I am absolutely positive that there are a great many more pitfalls to be avoided in interaction with me, but these are the ones that have occurred off the top of my head. The fact that I have come up with five right off the top of my head probably goes to show that I am really challenging to be friends with, but yet again, you have been warned. Repeatedly.
If you’re a smokin’ type of woman* (and I mean that both literally and figuratively) in need of an ego boost, try hanging out at the Podium’s Figaro from early to mid-afternoon on a weekday. They have great coffee and a smoking section, which at that time of day is packed practically exclusively with men doing business (or pretending to do business, or doing other sorts of business). Which makes it both amusing and enormously flattering to walk in, sit down for a puff, and feel the furtive attention of every male eye in the place suddenly riveted on you.
Call me an attention whore, but there’s a certain power in knowing that if there’s a man in the place who is not looking at you, it’s only because he’s gay. (Hi, Two Guys in the Corner Not Quite Holding Hands!)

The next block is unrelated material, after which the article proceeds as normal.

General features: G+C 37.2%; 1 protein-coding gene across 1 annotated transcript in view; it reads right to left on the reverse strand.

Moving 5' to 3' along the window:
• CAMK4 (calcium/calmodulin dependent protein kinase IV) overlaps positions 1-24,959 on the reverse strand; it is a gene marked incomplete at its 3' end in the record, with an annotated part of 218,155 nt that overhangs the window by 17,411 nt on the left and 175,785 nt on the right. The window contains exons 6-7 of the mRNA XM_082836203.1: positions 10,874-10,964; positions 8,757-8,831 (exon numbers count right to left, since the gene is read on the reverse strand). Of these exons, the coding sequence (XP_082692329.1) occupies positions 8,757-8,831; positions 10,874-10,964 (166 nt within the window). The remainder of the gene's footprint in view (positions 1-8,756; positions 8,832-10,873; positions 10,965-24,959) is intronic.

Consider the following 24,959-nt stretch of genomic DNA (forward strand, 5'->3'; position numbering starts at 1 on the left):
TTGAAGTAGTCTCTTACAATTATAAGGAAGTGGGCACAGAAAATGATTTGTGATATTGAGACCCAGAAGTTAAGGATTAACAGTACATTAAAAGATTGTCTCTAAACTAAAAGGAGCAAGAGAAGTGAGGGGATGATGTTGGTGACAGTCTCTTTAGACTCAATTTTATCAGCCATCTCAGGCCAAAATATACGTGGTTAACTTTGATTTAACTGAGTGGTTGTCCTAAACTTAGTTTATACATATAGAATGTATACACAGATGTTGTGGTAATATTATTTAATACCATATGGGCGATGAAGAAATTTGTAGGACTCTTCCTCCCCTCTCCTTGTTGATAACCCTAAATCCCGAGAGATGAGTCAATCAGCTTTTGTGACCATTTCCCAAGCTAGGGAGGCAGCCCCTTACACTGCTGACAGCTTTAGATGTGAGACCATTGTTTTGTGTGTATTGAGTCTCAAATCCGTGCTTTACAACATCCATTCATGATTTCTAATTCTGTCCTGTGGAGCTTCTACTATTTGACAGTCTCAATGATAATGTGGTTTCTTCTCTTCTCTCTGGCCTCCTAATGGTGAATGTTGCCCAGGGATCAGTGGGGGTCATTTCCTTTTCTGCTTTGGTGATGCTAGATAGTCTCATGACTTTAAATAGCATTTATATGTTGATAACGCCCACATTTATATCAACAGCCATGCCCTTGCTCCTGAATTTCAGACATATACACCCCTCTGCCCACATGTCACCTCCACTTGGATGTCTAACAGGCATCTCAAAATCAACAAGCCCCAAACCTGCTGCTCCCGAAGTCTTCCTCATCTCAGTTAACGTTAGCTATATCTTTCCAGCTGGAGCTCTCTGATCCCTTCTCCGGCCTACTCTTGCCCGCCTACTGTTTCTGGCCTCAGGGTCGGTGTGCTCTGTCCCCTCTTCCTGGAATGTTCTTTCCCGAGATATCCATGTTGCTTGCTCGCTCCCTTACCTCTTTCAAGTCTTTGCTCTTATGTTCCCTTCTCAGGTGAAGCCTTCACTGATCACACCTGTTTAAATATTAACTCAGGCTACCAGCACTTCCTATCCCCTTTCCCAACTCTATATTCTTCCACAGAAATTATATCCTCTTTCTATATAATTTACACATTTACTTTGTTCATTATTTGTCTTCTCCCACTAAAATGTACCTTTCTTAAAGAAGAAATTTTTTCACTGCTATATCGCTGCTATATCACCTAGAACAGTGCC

And speaking of whoring…
Hugo’s, basement level, the Podium
My husband calls me a salon whore, which is to say that I have no loyalty to any one salon, whereas he has been going to the same “barber folk” for longer than our daughter has been alive. (Though when we lived in Hong Kong, we went to the same hair place, called—I’m not kidding—Lucifer. We used to joke that the price was reasonable—HK$60—because the sales tax includes your soul! Cue ominous occult music.)
Me, I’m always in search of a salon that can do a decent pedicure at a decent price. “Decent”, to me, means I don’t have to end up spending more than P700 total for a shampoo, haircut, pedicure, and relevant tips. (Have you ever noticed how they try to sneak in as many people as possible to work on you? One to wash your hair, one to dry your hair, one to take your nail polish off, one to put nail polish on…) Now 700 bucks may seem like a lot to you (especially if you’re a guy), but I know people who have just their hair cut for P3000 (Again, I’m not kidding) and more importantly, I’ve experienced too many bad pedicures to be too frugal about it. We’re talking bleeding cuticles, scarred nails, the works.